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The recent attack by Guyana’s Attorney General, Anil Nandlall, on the Guyana Human Rights Association (GHRA) is not only disgraceful but also highlights the potential dangers of the country’s proposed “one ID” program. Nandlall pulled the GHRA’s corporate records and made public the contents in an attempt to discredit the organization and silence criticism of the intrusive identification card system.
According to Nandlall, the GHRA owes the state of Guyana more than $38 million and is not a legitimate organization. He accused the GHRA of deceiving the nation about its legitimacy and failing to file annual returns since its incorporation in 1979. The Attorney General also claimed that the organization has not applied for Continuance under the Companies Act, further arguing that the GHRA’s concerns about the “one ID” program are baseless.
This attack on the GHRA is particularly concerning as it comes after the organization had criticized the government’s US$35.4 million contract for the introduction of an electronic identification card system without proper legislative frameworks to guarantee data protection. The GHRA had called for the project to be halted, describing it as “reckless in the extreme.” The organization’s concerns were not taken lightly by the government, with the Minister of Finance, Dr. Ashni Singh, declaring that the GHRA has no credibility.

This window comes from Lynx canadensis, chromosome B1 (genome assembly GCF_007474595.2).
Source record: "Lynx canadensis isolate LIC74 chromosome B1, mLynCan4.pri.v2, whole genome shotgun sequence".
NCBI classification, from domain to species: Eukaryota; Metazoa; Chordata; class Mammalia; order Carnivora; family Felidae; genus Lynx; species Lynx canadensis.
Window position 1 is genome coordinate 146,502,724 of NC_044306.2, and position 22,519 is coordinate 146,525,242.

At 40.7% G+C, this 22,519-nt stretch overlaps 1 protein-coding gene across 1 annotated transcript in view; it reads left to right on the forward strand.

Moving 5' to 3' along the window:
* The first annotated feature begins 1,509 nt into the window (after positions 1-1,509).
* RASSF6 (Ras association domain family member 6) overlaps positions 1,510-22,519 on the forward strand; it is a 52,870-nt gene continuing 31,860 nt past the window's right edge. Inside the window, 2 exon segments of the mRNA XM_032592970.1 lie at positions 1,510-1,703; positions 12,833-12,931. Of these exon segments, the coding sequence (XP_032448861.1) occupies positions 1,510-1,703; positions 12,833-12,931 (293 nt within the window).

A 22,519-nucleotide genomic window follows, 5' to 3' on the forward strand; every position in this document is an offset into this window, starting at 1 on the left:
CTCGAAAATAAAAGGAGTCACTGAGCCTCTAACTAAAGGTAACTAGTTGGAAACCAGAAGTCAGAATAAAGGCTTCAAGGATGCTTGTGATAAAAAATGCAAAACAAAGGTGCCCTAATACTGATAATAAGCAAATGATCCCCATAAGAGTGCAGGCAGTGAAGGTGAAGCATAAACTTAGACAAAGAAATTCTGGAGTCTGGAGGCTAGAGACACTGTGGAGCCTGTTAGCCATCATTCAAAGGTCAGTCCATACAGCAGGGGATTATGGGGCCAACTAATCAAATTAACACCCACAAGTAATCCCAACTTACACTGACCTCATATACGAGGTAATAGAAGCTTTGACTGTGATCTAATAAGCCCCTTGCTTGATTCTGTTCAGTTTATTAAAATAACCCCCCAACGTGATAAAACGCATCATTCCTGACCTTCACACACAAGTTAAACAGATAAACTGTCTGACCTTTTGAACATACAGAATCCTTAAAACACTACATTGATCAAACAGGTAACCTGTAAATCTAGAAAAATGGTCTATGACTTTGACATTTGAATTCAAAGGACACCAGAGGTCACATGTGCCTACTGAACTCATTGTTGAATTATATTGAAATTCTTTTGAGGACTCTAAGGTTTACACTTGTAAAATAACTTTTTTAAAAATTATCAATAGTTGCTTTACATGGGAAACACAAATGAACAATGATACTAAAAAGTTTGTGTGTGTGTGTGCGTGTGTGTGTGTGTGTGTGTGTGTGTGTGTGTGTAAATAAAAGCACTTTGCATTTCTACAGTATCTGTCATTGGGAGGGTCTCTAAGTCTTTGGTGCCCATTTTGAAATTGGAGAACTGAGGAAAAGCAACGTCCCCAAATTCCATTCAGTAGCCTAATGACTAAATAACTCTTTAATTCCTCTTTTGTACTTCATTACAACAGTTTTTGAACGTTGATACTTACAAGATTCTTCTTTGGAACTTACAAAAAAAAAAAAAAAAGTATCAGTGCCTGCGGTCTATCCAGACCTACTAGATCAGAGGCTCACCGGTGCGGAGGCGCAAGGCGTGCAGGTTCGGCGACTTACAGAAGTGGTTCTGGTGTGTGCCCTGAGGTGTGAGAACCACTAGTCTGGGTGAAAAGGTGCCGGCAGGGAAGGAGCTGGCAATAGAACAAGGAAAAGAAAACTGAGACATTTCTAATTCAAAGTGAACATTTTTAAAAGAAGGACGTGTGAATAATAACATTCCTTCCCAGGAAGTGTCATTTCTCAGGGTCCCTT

The GHRA has described the current PPP Civic Government as hostile and vindictive, claiming that the government has done nothing to achieve inclusive politics. In response to the attack, Mike McCormack, Co-president of the GHRA, questioned why the alleged breach was never raised during the 23 years the PPP were in office during 1992-2015. He also called for legal recognition of the category of non-profit organizations in order to put an end to long-standing dysfunctionality.
The attack on the GHRA raises concerns about the government’s “one ID” program, which seeks to introduce a single identification card system for all citizens. This system could potentially compromise citizens’ privacy and increase the risk of identity theft, as it would require the centralization of personal information. The GHRA’s concerns about the program’s lack of legislative frameworks to guarantee data protection are legitimate and should be taken seriously.
The attack on the GHRA by Guyana’s Attorney General, Anil Nandlall, is not only shameful but also highlights the potential risks associated with the proposed “one ID” program. The government should take the GHRA’s concerns seriously and ensure that appropriate legislative frameworks are put in place to protect citizens’ data and privacy. The attack on the GHRA should be condemned, and steps should be taken to safeguard the independence of civil society organizations in Guyana.